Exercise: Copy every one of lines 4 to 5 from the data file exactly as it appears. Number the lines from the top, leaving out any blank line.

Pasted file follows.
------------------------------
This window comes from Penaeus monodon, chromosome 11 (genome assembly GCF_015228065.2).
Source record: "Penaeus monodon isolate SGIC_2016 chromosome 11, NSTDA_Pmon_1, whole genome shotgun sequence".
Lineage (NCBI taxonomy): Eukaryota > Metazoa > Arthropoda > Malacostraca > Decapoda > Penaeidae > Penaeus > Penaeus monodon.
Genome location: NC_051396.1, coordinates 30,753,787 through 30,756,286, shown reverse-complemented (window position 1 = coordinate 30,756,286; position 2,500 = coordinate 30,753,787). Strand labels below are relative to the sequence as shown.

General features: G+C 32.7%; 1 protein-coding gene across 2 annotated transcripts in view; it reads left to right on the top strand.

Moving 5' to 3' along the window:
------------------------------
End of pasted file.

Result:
Genome location: NC_051396.1, coordinates 30,753,787 through 30,756,286, shown reverse-complemented (window position 1 = coordinate 30,756,286; position 2,500 = coordinate 30,753,787). Strand labels below are relative to the sequence as shown.

General features: G+C 32.7%; 1 protein-coding gene across 2 annotated transcripts in view; it reads left to right on the top strand.